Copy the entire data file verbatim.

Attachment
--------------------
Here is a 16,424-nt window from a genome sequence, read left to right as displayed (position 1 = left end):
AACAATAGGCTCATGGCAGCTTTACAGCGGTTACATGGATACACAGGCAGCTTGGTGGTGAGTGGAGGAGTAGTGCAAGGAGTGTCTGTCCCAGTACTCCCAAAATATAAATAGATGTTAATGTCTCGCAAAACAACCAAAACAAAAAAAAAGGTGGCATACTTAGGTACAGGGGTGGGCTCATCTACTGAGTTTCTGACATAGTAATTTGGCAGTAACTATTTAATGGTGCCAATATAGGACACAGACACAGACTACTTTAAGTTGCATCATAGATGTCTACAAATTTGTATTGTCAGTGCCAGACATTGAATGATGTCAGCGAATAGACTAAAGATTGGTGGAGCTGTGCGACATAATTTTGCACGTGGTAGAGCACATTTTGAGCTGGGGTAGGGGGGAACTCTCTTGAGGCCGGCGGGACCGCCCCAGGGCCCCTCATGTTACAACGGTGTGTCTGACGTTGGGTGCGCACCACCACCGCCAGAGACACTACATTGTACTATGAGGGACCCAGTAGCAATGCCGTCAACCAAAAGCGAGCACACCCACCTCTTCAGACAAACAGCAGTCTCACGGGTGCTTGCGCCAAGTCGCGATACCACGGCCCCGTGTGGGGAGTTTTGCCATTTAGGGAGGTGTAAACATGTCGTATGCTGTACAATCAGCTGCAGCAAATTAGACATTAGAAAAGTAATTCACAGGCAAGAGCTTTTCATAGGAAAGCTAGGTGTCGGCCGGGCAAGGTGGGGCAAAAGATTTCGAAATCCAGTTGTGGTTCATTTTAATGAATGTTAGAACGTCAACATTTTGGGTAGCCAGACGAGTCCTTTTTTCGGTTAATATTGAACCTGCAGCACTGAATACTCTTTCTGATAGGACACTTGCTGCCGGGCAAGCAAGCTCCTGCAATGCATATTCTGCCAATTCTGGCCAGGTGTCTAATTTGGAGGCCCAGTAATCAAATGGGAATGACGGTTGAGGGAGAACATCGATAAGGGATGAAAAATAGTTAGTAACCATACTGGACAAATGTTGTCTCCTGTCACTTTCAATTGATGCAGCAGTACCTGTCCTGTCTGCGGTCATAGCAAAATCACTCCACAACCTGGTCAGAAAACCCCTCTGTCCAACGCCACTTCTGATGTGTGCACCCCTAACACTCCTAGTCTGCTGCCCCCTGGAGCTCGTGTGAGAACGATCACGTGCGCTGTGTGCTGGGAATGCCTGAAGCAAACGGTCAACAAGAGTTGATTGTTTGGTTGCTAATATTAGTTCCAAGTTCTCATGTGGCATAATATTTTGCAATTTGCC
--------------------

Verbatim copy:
Here is a 16,424-nt window from a genome sequence, read left to right as displayed (position 1 = left end):
AACAATAGGCTCATGGCAGCTTTACAGCGGTTACATGGATACACAGGCAGCTTGGTGGTGAGTGGAGGAGTAGTGCAAGGAGTGTCTGTCCCAGTACTCCCAAAATATAAATAGATGTTAATGTCTCGCAAAACAACCAAAACAAAAAAAAAGGTGGCATACTTAGGTACAGGGGTGGGCTCATCTACTGAGTTTCTGACATAGTAATTTGGCAGTAACTATTTAATGGTGCCAATATAGGACACAGACACAGACTACTTTAAGTTGCATCATAGATGTCTACAAATTTGTATTGTCAGTGCCAGACATTGAATGATGTCAGCGAATAGACTAAAGATTGGTGGAGCTGTGCGACATAATTTTGCACGTGGTAGAGCACATTTTGAGCTGGGGTAGGGGGGAACTCTCTTGAGGCCGGCGGGACCGCCCCAGGGCCCCTCATGTTACAACGGTGTGTCTGACGTTGGGTGCGCACCACCACCGCCAGAGACACTACATTGTACTATGAGGGACCCAGTAGCAATGCCGTCAACCAAAAGCGAGCACACCCACCTCTTCAGACAAACAGCAGTCTCACGGGTGCTTGCGCCAAGTCGCGATACCACGGCCCCGTGTGGGGAGTTTTGCCATTTAGGGAGGTGTAAACATGTCGTATGCTGTACAATCAGCTGCAGCAAATTAGACATTAGAAAAGTAATTCACAGGCAAGAGCTTTTCATAGGAAAGCTAGGTGTCGGCCGGGCAAGGTGGGGCAAAAGATTTCGAAATCCAGTTGTGGTTCATTTTAATGAATGTTAGAACGTCAACATTTTGGGTAGCCAGACGAGTCCTTTTTTCGGTTAATATTGAACCTGCAGCACTGAATACTCTTTCTGATAGGACACTTGCTGCCGGGCAAGCAAGCTCCTGCAATGCATATTCTGCCAATTCTGGCCAGGTGTCTAATTTGGAGGCCCAGTAATCAAATGGGAATGACGGTTGAGGGAGAACATCGATAAGGGATGAAAAATAGTTAGTAACCATACTGGACAAATGTTGTCTCCTGTCACTTTCAATTGATGCAGCAGTACCTGTCCTGTCTGCGGTCATAGCAAAATCACTCCACAACCTGGTCAGAAAACCCCTCTGTCCAACGCCACTTCTGATGTGTGCACCCCTAACACTCCTAGTCTGCTGCCCCCTGGAGCTCGTGTGAGAACGATCACGTGCGCTGTGTGCTGGGAATGCCTGAAGCAAACGGTCAACAAGAGTTGATTGTTTGGTTGCTAATATTAGTTCCAAGTTCTCATGTGGCATAATATTTTGCAATTTGCC